Print version ISSN 0256-9574
SAMJ, S. Afr. med. j. vol.100 n.3 Cape Town Mar. 2010
Mite and cockroach sensitisation in patients with allergic rhinitis in the Free State
R Y SeedatI; J ClaassenII; A J ClaassenIII; G JoubertIV
IMB ChB, MMed (Orl), FCOrl (SA). Department of Otorhinolaryngology, Universitas Hospital and University of the Free State, Bloemfontein
IIMB ChB, MMed (Orl). Department of Otorhinolaryngology, Universitas Hospital and University of the Free State, Bloemfontein
IIIMB ChB, MMed (Orl), FCOrl (SA). Department of Otorhinolaryngology, Universitas Hospital and University of the Free State, Bloemfontein
IVBA, MSc . Department of Biostatistics, University of the Free State
BACKGROUND: Studies in patients with allergic rhinitis living in the Free State have shown grass pollens to be the predominant allergens, with house-dust mite sensitisation being less prevalent than in the coastal areas and a low rate of sensitisation to the storage mite Lepidoglyphus destructor. No studies have been conducted on sensitisation to the other storage mites, spider mites or cockroaches. We aimed to determine the prevalence of sensitisation to various housedust mites, storage mites, spider mites and cockroaches in patients with allergic rhinitis living in the Free State.
METHODS: Fifty consecutive patients with allergic rhinitis attending the ear, nose and throat clinic at Universitas Hospital underwent skin-prick testing and/or ImmunoCAP RAST testing for common aero-allergens, house-dust mites, storage mites, spider mites and cockroaches.
RESULTS: Forty-six per cent of patients were sensitised to one of the house-dust mites, with house mite sensitisation being significantly more common in patients who had previously lived at the coast. Storage mites were not common aeroallergens, while 46% of patients were sensitised to the spider mite Tetranychus urticae. Blatella germanica was the cockroach species to which patients were most commonly found to be sensitised on ImmunoCAP RAST testing, with 38% of patients being sensitised to this aero-allergen.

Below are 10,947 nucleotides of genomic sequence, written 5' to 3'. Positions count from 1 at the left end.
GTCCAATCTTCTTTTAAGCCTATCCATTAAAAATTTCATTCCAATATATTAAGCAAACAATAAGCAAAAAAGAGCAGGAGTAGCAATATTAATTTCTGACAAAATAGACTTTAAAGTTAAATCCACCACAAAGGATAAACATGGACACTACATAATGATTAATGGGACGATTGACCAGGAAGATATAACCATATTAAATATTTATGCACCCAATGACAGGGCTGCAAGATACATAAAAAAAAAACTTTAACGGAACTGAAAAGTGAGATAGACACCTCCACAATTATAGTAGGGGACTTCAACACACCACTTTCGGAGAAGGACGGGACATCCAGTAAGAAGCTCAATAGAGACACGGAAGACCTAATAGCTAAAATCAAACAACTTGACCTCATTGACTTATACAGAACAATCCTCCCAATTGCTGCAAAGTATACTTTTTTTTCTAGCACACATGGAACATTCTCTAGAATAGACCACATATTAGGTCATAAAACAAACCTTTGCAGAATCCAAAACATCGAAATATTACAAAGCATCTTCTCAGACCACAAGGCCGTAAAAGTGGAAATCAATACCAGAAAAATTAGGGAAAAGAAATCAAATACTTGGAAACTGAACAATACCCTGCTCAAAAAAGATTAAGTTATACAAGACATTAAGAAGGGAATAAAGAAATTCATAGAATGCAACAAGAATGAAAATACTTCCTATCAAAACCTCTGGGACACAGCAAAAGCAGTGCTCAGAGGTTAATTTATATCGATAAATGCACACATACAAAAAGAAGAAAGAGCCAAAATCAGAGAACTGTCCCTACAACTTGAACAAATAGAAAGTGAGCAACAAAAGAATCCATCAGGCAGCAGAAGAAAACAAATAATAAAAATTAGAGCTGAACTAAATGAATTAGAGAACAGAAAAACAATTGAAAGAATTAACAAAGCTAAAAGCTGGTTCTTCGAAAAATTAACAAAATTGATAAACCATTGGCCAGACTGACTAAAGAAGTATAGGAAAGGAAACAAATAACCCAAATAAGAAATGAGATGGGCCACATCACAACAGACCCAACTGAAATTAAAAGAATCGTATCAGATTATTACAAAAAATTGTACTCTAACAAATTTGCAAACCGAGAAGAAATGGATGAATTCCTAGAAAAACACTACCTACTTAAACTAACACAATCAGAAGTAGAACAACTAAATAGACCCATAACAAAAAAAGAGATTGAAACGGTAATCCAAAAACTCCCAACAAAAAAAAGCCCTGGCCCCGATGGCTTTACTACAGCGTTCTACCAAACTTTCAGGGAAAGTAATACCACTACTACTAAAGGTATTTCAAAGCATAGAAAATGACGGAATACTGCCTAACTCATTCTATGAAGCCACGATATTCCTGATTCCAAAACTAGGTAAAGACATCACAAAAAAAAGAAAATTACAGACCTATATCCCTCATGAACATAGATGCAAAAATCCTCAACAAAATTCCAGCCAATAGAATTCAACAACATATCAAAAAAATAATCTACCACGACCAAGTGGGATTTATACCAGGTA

CONCLUSIONS: House-dust mites, T. urticae and the cockroach B. germanica appear to be important aero-allergens in the Free State. Storage mite sensitisation is not common.
Allergen sensitivities of patients with allergic rhinitis in the Free State have been described,1,2 with sensitisation patterns being similar in asthmatic patients.3 These studies showed a high prevalence of grass pollen sensitisation and a lower level of house-dust mite sensitisation than in the coastal areas, where between 65% and 95% of atopic patients are sensitised to house-dust mites.4-7 Despite there being a large farming population, there was a low prevalence of sensitisation to the storage mite Lepidoglypghus destructor.1 No studies have been performed on sensitisation to the other storage mites or to spider mites in the Free State.
The prevalence of cockroach sensitisation in atopic patients in various parts of southern Africa is similar to that in Europe, the USA and Asia.7-9 Although sensitisation to Blatella germanica has been found in patients from coastal and inland areas of southern Africa,8,9 Periplanata americana and Blatta orientalis elicit the strongest IgE responses in Cape Town and Durban, while B. germanica sensitisation predominates in Pretoria and Harare.8 There are no published studies on cockroach allergy in the Free State.
We aimed to determine the prevalence of sensitisation to house-dust mites, storage mites, spider mites and cockroaches in patients with allergic rhinitis treated at the ear, nose and throat (ENT) clinic at Universitas Hospital, the tertiary referral hospital for the Free State.
Fifty consecutive patients with allergic rhinitis attending the ENT clinic at Universitas Hospital for routine follow-up visits underwent skin-prick tests (Alk-Abello; Hørsholm, Denmark) for common aero-allergens (Bermuda grass, rye grass, maize pollen, London plane tree, Alternaria alternata, Aspergillus fumigatus, cat epithelia, dog epithelia and feathers), house-dust mites (Dermatophygoides pteronyssinus and D. farinae), storage mites (Glycophagus domesticus, L. destructor, Blomia tropicalis, Acarus siro and Tyrophagus putrescentiae) and B. germanica, as well as ImmunoCAP RAST tests (Phadia; Uppsala, Sweden) for house-dust mites (D. pteronyssinus and D. farinae), storage mites (G. domesticus, L. destructor, B. tropicalis, A. siro and T. putrescentiae), the two-spotted spider mite Tetranychus urticae and cockroaches (P. americana, B. orientalis and B. germanica).
Skin-prick testing was performed as recommended by the Allergy Society of South Africa.10 The test was considered positive if the size of the wheal was at least 3 mm larger than that of the negative control. Patients who had used antihistamines, oral steroids or tricyclic antidepressants in the previous 48 hours were not included. Any value greater than 0.35 kU/l was considered a positive ImmunoCAP result.